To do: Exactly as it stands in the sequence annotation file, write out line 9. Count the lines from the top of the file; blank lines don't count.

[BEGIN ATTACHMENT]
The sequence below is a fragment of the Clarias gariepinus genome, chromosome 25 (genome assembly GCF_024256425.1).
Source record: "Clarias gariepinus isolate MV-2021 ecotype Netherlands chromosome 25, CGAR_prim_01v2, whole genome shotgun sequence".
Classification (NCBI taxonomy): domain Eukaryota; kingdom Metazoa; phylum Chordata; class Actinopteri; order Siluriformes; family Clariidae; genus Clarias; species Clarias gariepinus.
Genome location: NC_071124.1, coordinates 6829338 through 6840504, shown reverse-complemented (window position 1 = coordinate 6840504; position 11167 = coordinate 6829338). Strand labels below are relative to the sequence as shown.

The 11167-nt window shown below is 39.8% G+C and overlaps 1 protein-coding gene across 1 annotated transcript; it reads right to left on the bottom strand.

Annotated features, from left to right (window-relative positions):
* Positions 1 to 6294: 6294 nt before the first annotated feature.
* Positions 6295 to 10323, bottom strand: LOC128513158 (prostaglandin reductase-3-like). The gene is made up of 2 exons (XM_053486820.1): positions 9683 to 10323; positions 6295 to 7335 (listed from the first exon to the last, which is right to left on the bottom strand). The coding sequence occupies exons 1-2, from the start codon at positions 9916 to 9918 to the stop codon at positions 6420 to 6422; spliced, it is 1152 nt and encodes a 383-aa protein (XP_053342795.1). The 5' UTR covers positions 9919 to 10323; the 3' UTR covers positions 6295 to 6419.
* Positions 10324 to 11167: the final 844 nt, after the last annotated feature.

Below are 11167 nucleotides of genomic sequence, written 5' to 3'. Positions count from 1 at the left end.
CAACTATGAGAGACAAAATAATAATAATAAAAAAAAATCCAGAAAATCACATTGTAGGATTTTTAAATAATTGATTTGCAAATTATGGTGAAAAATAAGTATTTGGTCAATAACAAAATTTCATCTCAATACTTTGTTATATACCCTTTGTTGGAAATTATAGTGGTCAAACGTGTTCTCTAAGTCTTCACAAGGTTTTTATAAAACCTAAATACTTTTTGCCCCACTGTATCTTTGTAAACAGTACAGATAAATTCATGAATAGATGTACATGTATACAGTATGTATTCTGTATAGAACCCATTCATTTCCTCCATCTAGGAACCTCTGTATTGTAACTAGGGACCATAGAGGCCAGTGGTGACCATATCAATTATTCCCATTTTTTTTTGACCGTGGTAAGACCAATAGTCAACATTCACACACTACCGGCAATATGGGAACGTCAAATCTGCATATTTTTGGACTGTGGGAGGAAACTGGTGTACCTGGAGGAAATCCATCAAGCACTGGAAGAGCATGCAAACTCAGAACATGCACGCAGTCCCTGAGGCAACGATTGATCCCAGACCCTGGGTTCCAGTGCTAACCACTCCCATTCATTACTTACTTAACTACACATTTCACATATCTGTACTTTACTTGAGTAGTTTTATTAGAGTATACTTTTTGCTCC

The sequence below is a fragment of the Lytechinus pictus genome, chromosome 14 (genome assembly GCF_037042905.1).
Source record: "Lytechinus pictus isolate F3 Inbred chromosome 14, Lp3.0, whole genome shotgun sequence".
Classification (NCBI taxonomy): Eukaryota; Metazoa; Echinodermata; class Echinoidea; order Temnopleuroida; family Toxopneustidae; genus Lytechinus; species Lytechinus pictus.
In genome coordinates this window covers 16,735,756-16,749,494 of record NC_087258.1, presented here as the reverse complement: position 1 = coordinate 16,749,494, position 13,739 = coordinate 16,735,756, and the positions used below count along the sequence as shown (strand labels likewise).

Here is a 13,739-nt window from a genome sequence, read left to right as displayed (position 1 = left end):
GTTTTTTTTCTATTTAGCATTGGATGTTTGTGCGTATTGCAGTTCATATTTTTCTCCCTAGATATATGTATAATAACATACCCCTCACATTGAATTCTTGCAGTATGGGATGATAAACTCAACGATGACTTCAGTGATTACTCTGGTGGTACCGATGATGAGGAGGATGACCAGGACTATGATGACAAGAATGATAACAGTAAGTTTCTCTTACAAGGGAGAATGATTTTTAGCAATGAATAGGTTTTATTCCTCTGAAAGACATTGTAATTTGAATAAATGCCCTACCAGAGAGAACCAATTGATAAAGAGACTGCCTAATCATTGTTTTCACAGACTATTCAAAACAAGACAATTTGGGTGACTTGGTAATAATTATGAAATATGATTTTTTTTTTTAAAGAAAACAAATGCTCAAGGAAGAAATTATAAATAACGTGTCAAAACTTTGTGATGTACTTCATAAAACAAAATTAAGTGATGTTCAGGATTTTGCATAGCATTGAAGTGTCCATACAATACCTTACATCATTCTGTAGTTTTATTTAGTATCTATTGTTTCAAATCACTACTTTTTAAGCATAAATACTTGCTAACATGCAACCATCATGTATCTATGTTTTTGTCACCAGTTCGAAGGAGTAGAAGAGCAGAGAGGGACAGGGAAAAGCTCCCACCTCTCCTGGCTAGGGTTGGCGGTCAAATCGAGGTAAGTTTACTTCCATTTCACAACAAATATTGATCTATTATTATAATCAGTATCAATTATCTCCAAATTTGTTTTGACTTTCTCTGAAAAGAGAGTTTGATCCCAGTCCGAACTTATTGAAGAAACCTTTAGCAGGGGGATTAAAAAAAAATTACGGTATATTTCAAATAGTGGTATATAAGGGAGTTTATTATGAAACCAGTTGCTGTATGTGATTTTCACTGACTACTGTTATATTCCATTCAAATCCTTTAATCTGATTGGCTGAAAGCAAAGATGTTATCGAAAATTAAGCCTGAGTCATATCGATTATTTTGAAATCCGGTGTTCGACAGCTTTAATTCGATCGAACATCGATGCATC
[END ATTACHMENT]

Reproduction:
* Positions 10324 to 11167: the final 844 nt, after the last annotated feature.